customer loyaltyCustomer loyalty is a demonstration of trust in your brand. It is the comfort and convenience of access to a dependable product that’s always in stock, and delivers up to or beyond expectations. Most consumers are loyal to products they can depend on. Their loyalty is based on having found “their” brand and not having to go through the anxiety of trying new “unproven” products.

4 Ways to Cement Customer Loyalty

Here are a few steps I have found that can help cement customer loyalty.

1. Make their first experience excellent.

Customer loyalty doesn’t happen the first time a consumer buys your product, but that’s the easiest time to lose them. Customers are wary and skeptical of new products, especially consumer products. If they try your product, it’s because it is better priced, higher perceived value or their ‘regular’ product was out of stock. At that critical point when they try your brand, it must over deliver and stay in stock. That’s why the wait staff at fine restaurants comes by soon after the food is delivered to ask you, “How is everything?” Imagine if your steak was too rare or your wine was too warm, and you sat in frustration for twenty minutes. Your loyalty would be lost. Do everything you can to make that first experience an excellent one. How? Over-deliver on quality and value, and never ever let your product run out of stock.

2. Never disappoint your customer.

Customer loyalty stems from one very concrete fact: Your company has never let that customer down. The product is high quality, the price is right, and you have excellent customer service. Loyalty is built over time, with repeated experiences. Remember, your return customers want what they bought last time. To engender loyalty, you have to deliver the same product or service consistently.

3. Don’t let mistakes “sell through.”

Once a customer is smitten with your brand, they will usually remain loyal until something changes. But too often when your production department makes a mistake, they say “Don’t worry — it’ll sell through and we’ll be out of that in twenty days, and then we’ll be back to normal.” But now you have dumped bad product on your loyal following for 20 days. You might as well have run a negative ad.

4. Take care of dissatisfied customers.

If you get wind of an unhappy customer and you are able, contact them. Have an 800 number customers can call with complaints. If customers have a way of airing their beef with you directly, they are less likely to tell their friends, which can be very damaging. People give more weight to negative criticism of products than they give positive accolades. When they call, give them more products instead of a refund. Customers who utilize this 800 number can supply your company not only with a second chance to make good but they can also provide invaluable insight into how to improve your product – feedback that should be shared with all departments within your organization.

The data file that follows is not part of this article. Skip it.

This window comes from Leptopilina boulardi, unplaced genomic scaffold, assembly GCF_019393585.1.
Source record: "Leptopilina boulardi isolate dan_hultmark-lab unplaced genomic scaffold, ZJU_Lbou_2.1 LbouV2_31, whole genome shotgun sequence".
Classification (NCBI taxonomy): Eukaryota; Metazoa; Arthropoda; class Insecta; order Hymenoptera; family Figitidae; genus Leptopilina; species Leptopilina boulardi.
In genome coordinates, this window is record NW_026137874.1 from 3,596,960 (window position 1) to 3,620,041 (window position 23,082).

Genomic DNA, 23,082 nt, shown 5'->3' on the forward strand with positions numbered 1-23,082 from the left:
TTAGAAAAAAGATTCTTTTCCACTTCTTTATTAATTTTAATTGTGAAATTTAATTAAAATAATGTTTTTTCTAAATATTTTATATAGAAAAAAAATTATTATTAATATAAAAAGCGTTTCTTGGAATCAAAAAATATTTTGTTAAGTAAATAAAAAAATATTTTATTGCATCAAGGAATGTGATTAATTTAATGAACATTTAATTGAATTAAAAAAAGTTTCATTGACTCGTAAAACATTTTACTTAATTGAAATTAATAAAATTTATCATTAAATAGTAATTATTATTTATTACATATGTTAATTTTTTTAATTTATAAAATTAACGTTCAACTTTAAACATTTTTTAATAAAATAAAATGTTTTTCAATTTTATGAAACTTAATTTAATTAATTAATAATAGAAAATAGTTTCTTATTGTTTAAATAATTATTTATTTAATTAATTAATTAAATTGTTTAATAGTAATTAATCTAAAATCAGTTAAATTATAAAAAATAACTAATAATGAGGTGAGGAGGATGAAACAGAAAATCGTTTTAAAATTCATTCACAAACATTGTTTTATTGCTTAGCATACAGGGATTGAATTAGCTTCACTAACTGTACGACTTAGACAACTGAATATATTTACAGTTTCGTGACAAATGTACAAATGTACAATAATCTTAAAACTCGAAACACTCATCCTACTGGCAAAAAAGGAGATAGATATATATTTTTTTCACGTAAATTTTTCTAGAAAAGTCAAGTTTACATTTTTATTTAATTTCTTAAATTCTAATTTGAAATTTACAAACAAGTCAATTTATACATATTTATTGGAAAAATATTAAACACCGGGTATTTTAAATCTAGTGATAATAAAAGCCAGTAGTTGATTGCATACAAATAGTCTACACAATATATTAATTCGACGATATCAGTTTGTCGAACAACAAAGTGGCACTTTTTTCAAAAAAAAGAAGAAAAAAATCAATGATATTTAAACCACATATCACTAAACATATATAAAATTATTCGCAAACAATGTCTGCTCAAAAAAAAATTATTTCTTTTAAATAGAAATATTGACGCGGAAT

So if the price doesn’t go up, the quality doesn’t go down, the service is good, the product is dependable, in stock, and still relevant, you will be more likely to earn customer loyalty.

Of course, there’s much more that could be said on this subject. What’s been your experience? Michael Houlihan, co-founder of Barefoot Wine, the largest selling wine brand in the nation, invites you to join the discussion on Customer Loyalty by offering your comments, thoughts, and opinions below.





Who We Are

Michael Houlihan and Bonnie Harvey Barefoot Wine Founders

Michael Houlihan and Bonnie Harvey co-authored the New York Times bestselling business book, The Barefoot Spirit: How Hardship, Hustle, and Heart Built America’s #1 Wine Brand. The book has been selected as recommended reading in the CEO Library for CEO Forum, the C-Suite Book Club, and numerous university classes on business and entrepreneurship. It chronicles their humble beginnings from the laundry room of a rented Sonoma County farmhouse to the board room of E&J Gallo, who ultimately acquired their brand and engaged them as brand consultants. Barefoot is now the world’s largest wine brand.

Beginning with virtually no money and no wine industry experience, they employed innovative ideas to overcome obstacles, create new markets and forge strategic alliances. They pioneered Worthy Cause Marketing and performance-based compensation. They built an internationally bestselling brand and received their industry’s “Hot Brand” award for several consecutive years.

They offer their Guiding Principles for Success (GPS) & Shelf Smarts courses to help consumer product brand builders achieve success. Their book, The Entrepreneurial Culture: 23 Ways To Engage and Empower Your People, helps corporations maximize the value of their human resources.

Currently they travel the world leading workshops, trainings, & keynoting at business schools, corporations, conferences. They are regular media guests and contributors to international publications and professional journals. They are C-Suite Network Advisors & Contributing Editors. Visit their popular business site at

To make inquiries for keynote speaking, trainings or consulting, please contact